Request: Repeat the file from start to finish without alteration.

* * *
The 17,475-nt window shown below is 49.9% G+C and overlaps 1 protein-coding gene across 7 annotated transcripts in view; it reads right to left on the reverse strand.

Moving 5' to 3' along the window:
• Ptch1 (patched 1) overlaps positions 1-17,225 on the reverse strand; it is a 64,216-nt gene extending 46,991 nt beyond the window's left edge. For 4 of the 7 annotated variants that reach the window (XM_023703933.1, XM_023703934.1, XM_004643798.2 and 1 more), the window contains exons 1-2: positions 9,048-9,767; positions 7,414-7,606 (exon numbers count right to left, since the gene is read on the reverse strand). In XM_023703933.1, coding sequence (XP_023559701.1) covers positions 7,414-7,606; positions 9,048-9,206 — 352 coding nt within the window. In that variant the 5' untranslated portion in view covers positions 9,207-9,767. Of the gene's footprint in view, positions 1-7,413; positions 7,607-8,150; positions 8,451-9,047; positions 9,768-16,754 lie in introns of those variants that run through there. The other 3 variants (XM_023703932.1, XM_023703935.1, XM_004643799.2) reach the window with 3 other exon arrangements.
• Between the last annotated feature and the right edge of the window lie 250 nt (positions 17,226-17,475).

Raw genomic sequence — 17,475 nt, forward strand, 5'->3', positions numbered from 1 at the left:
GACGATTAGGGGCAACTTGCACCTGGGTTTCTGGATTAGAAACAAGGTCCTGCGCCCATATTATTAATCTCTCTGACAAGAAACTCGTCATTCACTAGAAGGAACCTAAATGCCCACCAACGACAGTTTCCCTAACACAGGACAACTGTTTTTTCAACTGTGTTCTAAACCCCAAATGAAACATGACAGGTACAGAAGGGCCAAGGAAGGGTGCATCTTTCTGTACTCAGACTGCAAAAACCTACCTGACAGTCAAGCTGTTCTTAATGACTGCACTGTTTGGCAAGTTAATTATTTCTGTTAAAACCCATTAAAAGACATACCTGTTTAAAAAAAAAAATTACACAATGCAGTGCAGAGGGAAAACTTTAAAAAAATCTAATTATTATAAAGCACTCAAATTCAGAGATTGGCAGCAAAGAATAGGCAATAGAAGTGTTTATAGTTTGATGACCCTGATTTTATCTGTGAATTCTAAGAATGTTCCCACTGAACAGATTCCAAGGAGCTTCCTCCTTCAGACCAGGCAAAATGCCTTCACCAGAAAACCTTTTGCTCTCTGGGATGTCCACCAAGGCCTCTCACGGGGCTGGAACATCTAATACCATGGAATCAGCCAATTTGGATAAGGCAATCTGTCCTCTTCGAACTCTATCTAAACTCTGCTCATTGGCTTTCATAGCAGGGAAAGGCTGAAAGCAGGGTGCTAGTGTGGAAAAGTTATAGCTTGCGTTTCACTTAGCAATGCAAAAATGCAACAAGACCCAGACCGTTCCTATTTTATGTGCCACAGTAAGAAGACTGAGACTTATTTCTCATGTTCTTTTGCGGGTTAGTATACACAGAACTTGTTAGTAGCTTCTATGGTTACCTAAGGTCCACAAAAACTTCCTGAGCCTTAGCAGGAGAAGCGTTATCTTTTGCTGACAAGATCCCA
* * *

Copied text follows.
The 17,475-nt window shown below is 49.9% G+C and overlaps 1 protein-coding gene across 7 annotated transcripts in view; it reads right to left on the reverse strand.

Moving 5' to 3' along the window:
• Ptch1 (patched 1) overlaps positions 1-17,225 on the reverse strand; it is a 64,216-nt gene extending 46,991 nt beyond the window's left edge. For 4 of the 7 annotated variants that reach the window (XM_023703933.1, XM_023703934.1, XM_004643798.2 and 1 more), the window contains exons 1-2: positions 9,048-9,767; positions 7,414-7,606 (exon numbers count right to left, since the gene is read on the reverse strand). In XM_023703933.1, coding sequence (XP_023559701.1) covers positions 7,414-7,606; positions 9,048-9,206 — 352 coding nt within the window. In that variant the 5' untranslated portion in view covers positions 9,207-9,767. Of the gene's footprint in view, positions 1-7,413; positions 7,607-8,150; positions 8,451-9,047; positions 9,768-16,754 lie in introns of those variants that run through there. The other 3 variants (XM_023703932.1, XM_023703935.1, XM_004643799.2) reach the window with 3 other exon arrangements.
• Between the last annotated feature and the right edge of the window lie 250 nt (positions 17,226-17,475).

Raw genomic sequence — 17,475 nt, forward strand, 5'->3', positions numbered from 1 at the left:
GACGATTAGGGGCAACTTGCACCTGGGTTTCTGGATTAGAAACAAGGTCCTGCGCCCATATTATTAATCTCTCTGACAAGAAACTCGTCATTCACTAGAAGGAACCTAAATGCCCACCAACGACAGTTTCCCTAACACAGGACAACTGTTTTTTCAACTGTGTTCTAAACCCCAAATGAAACATGACAGGTACAGAAGGGCCAAGGAAGGGTGCATCTTTCTGTACTCAGACTGCAAAAACCTACCTGACAGTCAAGCTGTTCTTAATGACTGCACTGTTTGGCAAGTTAATTATTTCTGTTAAAACCCATTAAAAGACATACCTGTTTAAAAAAAAAAATTACACAATGCAGTGCAGAGGGAAAACTTTAAAAAAATCTAATTATTATAAAGCACTCAAATTCAGAGATTGGCAGCAAAGAATAGGCAATAGAAGTGTTTATAGTTTGATGACCCTGATTTTATCTGTGAATTCTAAGAATGTTCCCACTGAACAGATTCCAAGGAGCTTCCTCCTTCAGACCAGGCAAAATGCCTTCACCAGAAAACCTTTTGCTCTCTGGGATGTCCACCAAGGCCTCTCACGGGGCTGGAACATCTAATACCATGGAATCAGCCAATTTGGATAAGGCAATCTGTCCTCTTCGAACTCTATCTAAACTCTGCTCATTGGCTTTCATAGCAGGGAAAGGCTGAAAGCAGGGTGCTAGTGTGGAAAAGTTATAGCTTGCGTTTCACTTAGCAATGCAAAAATGCAACAAGACCCAGACCGTTCCTATTTTATGTGCCACAGTAAGAAGACTGAGACTTATTTCTCATGTTCTTTTGCGGGTTAGTATACACAGAACTTGTTAGTAGCTTCTATGGTTACCTAAGGTCCACAAAAACTTCCTGAGCCTTAGCAGGAGAAGCGTTATCTTTTGCTGACAAGATCCCA